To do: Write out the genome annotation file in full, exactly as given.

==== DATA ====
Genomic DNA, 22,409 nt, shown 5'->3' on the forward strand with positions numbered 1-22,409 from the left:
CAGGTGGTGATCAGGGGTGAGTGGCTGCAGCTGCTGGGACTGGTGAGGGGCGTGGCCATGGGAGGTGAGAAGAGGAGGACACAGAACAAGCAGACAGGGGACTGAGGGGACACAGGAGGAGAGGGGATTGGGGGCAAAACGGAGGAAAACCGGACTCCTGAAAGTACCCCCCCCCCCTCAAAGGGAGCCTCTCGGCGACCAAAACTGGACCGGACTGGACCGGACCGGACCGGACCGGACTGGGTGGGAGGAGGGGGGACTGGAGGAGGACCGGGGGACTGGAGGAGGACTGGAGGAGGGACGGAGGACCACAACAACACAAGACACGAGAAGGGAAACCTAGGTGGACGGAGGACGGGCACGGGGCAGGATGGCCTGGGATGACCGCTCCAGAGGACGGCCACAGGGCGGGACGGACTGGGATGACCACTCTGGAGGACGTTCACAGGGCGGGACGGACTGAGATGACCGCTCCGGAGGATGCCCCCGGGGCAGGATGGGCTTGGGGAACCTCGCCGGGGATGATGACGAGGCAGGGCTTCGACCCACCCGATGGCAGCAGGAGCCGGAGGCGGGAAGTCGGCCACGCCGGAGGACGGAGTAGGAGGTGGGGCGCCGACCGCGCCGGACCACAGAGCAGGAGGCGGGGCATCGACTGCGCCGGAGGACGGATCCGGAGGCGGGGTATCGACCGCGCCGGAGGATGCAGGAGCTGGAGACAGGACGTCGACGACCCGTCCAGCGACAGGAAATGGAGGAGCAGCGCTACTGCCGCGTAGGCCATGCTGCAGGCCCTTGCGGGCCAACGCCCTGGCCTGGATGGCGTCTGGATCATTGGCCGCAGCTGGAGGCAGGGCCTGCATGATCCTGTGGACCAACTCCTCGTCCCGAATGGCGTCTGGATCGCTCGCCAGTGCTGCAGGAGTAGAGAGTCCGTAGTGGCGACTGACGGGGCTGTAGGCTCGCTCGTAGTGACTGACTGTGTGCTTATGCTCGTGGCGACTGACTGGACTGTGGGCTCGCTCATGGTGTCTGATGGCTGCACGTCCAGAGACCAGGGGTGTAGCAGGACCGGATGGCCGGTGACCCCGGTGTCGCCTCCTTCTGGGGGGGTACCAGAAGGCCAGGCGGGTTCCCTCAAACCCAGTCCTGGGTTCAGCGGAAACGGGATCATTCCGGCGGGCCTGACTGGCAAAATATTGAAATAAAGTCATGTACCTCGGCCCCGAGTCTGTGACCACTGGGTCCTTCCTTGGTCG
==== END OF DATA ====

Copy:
Genomic DNA, 22,409 nt, shown 5'->3' on the forward strand with positions numbered 1-22,409 from the left:
CAGGTGGTGATCAGGGGTGAGTGGCTGCAGCTGCTGGGACTGGTGAGGGGCGTGGCCATGGGAGGTGAGAAGAGGAGGACACAGAACAAGCAGACAGGGGACTGAGGGGACACAGGAGGAGAGGGGATTGGGGGCAAAACGGAGGAAAACCGGACTCCTGAAAGTACCCCCCCCCCCTCAAAGGGAGCCTCTCGGCGACCAAAACTGGACCGGACTGGACCGGACCGGACCGGACCGGACTGGGTGGGAGGAGGGGGGACTGGAGGAGGACCGGGGGACTGGAGGAGGACTGGAGGAGGGACGGAGGACCACAACAACACAAGACACGAGAAGGGAAACCTAGGTGGACGGAGGACGGGCACGGGGCAGGATGGCCTGGGATGACCGCTCCAGAGGACGGCCACAGGGCGGGACGGACTGGGATGACCACTCTGGAGGACGTTCACAGGGCGGGACGGACTGAGATGACCGCTCCGGAGGATGCCCCCGGGGCAGGATGGGCTTGGGGAACCTCGCCGGGGATGATGACGAGGCAGGGCTTCGACCCACCCGATGGCAGCAGGAGCCGGAGGCGGGAAGTCGGCCACGCCGGAGGACGGAGTAGGAGGTGGGGCGCCGACCGCGCCGGACCACAGAGCAGGAGGCGGGGCATCGACTGCGCCGGAGGACGGATCCGGAGGCGGGGTATCGACCGCGCCGGAGGATGCAGGAGCTGGAGACAGGACGTCGACGACCCGTCCAGCGACAGGAAATGGAGGAGCAGCGCTACTGCCGCGTAGGCCATGCTGCAGGCCCTTGCGGGCCAACGCCCTGGCCTGGATGGCGTCTGGATCATTGGCCGCAGCTGGAGGCAGGGCCTGCATGATCCTGTGGACCAACTCCTCGTCCCGAATGGCGTCTGGATCGCTCGCCAGTGCTGCAGGAGTAGAGAGTCCGTAGTGGCGACTGACGGGGCTGTAGGCTCGCTCGTAGTGACTGACTGTGTGCTTATGCTCGTGGCGACTGACTGGACTGTGGGCTCGCTCATGGTGTCTGATGGCTGCACGTCCAGAGACCAGGGGTGTAGCAGGACCGGATGGCCGGTGACCCCGGTGTCGCCTCCTTCTGGGGGGGTACCAGAAGGCCAGGCGGGTTCCCTCAAACCCAGTCCTGGGTTCAGCGGAAACGGGATCATTCCGGCGGGCCTGACTGGCAAAATATTGAAATAAAGTCATGTACCTCGGCCCCGAGTCTGTGACCACTGGGTCCTTCCTTGGTCG